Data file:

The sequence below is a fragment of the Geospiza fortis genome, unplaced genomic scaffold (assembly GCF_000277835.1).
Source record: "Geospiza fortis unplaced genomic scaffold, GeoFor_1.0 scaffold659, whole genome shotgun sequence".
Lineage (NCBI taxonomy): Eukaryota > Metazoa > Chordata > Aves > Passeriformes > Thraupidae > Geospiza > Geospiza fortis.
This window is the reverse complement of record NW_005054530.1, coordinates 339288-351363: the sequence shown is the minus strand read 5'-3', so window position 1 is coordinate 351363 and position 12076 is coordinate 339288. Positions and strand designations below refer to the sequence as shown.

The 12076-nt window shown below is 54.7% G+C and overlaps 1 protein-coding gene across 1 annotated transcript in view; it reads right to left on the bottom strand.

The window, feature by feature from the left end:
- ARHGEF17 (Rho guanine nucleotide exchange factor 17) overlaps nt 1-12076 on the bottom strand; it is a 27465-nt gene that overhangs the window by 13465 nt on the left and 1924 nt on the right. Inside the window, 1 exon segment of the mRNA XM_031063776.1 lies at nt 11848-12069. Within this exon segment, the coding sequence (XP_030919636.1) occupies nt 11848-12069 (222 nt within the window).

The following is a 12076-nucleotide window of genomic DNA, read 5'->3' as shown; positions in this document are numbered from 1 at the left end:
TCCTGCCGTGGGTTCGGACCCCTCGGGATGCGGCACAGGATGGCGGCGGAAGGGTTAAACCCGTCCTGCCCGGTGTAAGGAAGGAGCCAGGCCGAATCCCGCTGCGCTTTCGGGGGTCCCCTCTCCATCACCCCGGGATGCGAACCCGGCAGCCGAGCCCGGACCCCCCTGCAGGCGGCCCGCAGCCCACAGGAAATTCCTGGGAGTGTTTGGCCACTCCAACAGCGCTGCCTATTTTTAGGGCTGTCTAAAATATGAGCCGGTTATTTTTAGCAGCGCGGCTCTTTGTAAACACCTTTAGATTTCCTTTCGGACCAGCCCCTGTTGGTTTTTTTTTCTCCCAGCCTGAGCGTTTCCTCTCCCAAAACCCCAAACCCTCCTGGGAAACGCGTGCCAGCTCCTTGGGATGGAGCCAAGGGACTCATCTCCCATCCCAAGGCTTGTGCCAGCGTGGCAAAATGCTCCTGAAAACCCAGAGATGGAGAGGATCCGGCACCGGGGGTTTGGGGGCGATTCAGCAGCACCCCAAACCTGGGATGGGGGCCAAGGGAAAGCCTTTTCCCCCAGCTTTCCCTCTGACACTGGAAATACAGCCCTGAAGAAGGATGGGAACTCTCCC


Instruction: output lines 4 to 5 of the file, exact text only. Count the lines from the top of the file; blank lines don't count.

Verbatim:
This window is the reverse complement of record NW_005054530.1, coordinates 339288-351363: the sequence shown is the minus strand read 5'-3', so window position 1 is coordinate 351363 and position 12076 is coordinate 339288. Positions and strand designations below refer to the sequence as shown.

The 12076-nt window shown below is 54.7% G+C and overlaps 1 protein-coding gene across 1 annotated transcript in view; it reads right to left on the bottom strand.